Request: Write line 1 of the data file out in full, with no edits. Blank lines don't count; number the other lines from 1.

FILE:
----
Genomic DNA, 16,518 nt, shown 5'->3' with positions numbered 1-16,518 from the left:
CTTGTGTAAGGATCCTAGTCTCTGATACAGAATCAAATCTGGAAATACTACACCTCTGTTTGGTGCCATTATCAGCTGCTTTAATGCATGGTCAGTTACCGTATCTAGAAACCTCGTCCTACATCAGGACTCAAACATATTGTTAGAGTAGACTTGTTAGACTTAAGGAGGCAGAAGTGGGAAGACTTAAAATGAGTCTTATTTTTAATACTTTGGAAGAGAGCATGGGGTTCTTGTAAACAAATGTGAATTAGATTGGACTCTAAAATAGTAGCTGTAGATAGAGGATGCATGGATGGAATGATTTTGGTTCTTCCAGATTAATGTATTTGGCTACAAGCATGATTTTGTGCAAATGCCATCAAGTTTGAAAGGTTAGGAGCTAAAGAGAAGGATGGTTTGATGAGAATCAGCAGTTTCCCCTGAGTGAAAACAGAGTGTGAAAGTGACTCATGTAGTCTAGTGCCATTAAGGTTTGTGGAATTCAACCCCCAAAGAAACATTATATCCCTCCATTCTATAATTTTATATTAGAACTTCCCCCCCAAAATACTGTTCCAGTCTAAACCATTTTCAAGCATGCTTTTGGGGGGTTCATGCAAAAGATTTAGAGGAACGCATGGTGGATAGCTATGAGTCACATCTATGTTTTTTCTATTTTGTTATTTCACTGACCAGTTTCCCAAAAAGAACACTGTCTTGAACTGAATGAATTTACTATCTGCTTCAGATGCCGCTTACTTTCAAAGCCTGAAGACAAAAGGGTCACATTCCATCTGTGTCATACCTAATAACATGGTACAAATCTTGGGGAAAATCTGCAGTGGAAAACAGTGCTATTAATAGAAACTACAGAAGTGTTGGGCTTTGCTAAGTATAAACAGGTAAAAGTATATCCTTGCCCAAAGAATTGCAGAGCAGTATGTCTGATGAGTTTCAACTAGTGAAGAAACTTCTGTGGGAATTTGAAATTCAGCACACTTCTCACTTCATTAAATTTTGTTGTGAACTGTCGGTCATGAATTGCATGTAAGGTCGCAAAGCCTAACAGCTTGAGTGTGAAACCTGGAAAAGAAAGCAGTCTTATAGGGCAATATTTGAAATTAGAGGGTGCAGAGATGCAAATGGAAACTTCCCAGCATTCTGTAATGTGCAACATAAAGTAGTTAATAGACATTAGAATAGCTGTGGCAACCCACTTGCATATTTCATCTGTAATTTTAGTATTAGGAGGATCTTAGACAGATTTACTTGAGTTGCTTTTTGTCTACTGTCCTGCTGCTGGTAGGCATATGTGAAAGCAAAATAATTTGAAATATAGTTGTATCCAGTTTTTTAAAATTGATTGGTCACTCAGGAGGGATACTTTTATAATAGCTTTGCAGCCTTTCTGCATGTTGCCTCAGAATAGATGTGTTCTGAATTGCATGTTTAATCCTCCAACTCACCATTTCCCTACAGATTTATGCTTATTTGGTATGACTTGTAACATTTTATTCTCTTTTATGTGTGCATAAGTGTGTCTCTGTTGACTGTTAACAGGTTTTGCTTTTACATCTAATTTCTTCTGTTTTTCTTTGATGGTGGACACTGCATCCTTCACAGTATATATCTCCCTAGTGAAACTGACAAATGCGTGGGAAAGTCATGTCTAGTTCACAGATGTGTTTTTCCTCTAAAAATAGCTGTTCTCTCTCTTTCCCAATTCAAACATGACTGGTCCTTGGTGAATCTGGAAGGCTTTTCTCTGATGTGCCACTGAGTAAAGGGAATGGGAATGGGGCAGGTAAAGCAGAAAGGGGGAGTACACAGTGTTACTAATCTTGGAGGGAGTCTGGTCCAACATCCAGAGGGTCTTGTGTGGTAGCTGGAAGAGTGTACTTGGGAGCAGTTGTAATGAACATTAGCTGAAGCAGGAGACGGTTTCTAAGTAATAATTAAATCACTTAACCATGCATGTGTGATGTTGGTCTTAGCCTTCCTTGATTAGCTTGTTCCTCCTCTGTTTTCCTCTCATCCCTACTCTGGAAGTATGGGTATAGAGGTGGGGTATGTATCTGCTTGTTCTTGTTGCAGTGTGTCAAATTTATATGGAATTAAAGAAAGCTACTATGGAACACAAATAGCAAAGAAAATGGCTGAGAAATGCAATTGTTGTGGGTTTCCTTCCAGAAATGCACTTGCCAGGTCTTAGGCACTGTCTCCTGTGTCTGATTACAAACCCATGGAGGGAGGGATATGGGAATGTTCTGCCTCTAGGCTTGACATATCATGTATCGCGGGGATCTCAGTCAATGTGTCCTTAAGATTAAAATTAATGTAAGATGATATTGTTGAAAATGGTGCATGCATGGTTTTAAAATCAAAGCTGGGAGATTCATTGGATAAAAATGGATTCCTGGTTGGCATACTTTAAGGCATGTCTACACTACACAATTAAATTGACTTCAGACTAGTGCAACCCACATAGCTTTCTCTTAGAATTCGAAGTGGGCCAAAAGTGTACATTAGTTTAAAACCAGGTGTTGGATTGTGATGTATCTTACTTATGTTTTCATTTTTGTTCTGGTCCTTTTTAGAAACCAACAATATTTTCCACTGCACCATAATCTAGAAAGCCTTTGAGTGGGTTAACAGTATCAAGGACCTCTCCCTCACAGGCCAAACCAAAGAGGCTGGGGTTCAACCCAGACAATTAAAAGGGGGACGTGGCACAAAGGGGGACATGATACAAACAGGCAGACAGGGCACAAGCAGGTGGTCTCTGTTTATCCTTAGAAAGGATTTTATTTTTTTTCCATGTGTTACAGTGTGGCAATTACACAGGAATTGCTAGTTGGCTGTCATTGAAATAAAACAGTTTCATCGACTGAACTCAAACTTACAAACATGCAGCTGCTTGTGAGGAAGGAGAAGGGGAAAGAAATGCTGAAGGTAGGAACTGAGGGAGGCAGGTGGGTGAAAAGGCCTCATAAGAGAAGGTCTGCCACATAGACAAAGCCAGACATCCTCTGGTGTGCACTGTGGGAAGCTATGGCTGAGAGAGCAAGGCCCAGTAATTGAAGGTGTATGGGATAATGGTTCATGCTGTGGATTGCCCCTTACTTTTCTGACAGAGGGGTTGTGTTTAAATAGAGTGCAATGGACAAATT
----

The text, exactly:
Genomic DNA, 16,518 nt, shown 5'->3' with positions numbered 1-16,518 from the left: